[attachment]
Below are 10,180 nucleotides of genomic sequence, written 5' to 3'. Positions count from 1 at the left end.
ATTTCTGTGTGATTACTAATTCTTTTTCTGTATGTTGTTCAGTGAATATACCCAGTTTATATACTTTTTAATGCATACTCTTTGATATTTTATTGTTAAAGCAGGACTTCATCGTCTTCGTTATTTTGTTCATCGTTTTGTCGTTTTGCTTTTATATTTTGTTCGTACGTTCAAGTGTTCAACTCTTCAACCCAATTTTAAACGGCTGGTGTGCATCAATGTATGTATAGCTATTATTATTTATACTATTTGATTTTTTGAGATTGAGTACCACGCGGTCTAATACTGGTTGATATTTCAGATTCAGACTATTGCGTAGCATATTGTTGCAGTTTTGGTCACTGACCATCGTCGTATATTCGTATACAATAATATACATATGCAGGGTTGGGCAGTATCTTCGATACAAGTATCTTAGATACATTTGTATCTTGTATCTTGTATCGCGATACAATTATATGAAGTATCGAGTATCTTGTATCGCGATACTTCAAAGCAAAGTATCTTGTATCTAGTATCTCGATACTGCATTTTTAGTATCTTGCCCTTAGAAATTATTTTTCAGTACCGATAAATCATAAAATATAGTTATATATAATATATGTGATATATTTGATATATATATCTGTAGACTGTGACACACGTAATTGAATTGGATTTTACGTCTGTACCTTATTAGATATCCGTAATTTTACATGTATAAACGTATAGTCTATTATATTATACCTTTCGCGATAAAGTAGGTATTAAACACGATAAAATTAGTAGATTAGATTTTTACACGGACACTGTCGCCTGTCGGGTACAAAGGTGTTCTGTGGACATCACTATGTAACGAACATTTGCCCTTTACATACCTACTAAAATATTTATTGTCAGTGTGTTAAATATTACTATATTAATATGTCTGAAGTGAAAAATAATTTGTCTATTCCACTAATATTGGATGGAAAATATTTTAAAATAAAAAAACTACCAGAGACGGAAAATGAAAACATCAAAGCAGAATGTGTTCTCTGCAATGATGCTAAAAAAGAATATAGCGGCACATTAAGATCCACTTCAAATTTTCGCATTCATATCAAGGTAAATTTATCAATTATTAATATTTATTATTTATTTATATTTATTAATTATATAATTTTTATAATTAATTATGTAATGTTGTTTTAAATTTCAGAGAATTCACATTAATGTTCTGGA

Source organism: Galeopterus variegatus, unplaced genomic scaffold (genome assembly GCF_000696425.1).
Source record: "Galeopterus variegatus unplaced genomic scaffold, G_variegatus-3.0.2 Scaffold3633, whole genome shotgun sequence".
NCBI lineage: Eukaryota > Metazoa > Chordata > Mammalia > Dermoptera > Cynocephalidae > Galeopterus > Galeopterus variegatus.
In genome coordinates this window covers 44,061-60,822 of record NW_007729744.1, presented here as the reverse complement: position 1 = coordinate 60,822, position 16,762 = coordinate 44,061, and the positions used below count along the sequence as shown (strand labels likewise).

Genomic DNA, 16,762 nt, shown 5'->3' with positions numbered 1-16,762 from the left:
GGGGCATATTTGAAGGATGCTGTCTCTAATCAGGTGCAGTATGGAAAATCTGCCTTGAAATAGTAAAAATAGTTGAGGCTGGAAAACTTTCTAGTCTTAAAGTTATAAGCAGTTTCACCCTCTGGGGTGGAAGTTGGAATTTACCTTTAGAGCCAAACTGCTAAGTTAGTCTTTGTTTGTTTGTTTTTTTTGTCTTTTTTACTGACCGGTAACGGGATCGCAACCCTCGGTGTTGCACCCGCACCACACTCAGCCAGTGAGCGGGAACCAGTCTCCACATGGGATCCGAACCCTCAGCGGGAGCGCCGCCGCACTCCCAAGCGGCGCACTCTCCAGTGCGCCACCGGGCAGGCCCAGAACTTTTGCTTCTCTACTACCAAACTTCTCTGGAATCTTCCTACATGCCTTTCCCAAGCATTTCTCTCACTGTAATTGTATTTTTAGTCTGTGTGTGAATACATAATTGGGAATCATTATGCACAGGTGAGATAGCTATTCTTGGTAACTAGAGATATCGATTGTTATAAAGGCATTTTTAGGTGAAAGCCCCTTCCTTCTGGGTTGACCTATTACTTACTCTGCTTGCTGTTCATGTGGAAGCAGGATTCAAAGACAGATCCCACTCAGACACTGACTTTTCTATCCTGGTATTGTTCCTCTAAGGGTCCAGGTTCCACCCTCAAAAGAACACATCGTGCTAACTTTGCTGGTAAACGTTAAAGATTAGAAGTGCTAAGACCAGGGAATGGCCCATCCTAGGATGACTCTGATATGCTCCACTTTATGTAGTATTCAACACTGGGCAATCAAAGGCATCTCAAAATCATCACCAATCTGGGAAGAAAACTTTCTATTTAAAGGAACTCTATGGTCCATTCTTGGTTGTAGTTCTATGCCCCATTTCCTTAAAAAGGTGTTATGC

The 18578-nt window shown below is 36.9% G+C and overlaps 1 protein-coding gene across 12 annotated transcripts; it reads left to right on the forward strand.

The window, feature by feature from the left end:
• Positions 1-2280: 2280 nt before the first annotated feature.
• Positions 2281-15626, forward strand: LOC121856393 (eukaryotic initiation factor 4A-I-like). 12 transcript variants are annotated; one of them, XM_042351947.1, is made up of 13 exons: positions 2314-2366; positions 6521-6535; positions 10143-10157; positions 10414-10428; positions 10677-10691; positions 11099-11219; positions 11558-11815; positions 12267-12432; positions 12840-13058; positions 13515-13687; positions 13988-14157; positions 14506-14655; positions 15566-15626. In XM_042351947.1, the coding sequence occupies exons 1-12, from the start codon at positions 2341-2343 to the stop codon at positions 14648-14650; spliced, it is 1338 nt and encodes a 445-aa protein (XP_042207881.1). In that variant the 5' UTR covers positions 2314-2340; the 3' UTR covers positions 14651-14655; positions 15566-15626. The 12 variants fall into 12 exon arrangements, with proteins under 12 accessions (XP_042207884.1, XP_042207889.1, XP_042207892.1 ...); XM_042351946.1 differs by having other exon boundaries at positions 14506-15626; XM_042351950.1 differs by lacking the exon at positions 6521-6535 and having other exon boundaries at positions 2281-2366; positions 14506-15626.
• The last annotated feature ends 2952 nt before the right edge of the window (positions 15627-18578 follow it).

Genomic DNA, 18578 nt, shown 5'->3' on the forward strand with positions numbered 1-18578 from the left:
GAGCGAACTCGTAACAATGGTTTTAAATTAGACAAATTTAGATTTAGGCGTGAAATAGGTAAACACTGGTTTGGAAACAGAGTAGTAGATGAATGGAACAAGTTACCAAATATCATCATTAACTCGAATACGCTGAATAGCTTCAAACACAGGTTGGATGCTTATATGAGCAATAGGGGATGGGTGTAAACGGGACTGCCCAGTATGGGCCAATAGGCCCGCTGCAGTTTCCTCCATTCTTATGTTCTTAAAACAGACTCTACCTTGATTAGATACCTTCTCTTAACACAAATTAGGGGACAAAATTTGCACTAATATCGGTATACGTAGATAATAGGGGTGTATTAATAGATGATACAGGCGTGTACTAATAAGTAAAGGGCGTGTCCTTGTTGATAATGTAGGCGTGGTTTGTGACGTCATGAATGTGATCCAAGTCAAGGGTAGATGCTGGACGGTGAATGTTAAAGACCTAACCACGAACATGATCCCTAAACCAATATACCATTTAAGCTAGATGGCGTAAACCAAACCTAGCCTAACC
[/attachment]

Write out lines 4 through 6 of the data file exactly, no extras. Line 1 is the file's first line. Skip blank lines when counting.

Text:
Source record: "Galeopterus variegatus unplaced genomic scaffold, G_variegatus-3.0.2 Scaffold3633, whole genome shotgun sequence".
NCBI lineage: Eukaryota > Metazoa > Chordata > Mammalia > Dermoptera > Cynocephalidae > Galeopterus > Galeopterus variegatus.
In genome coordinates this window covers 44,061-60,822 of record NW_007729744.1, presented here as the reverse complement: position 1 = coordinate 60,822, position 16,762 = coordinate 44,061, and the positions used below count along the sequence as shown (strand labels likewise).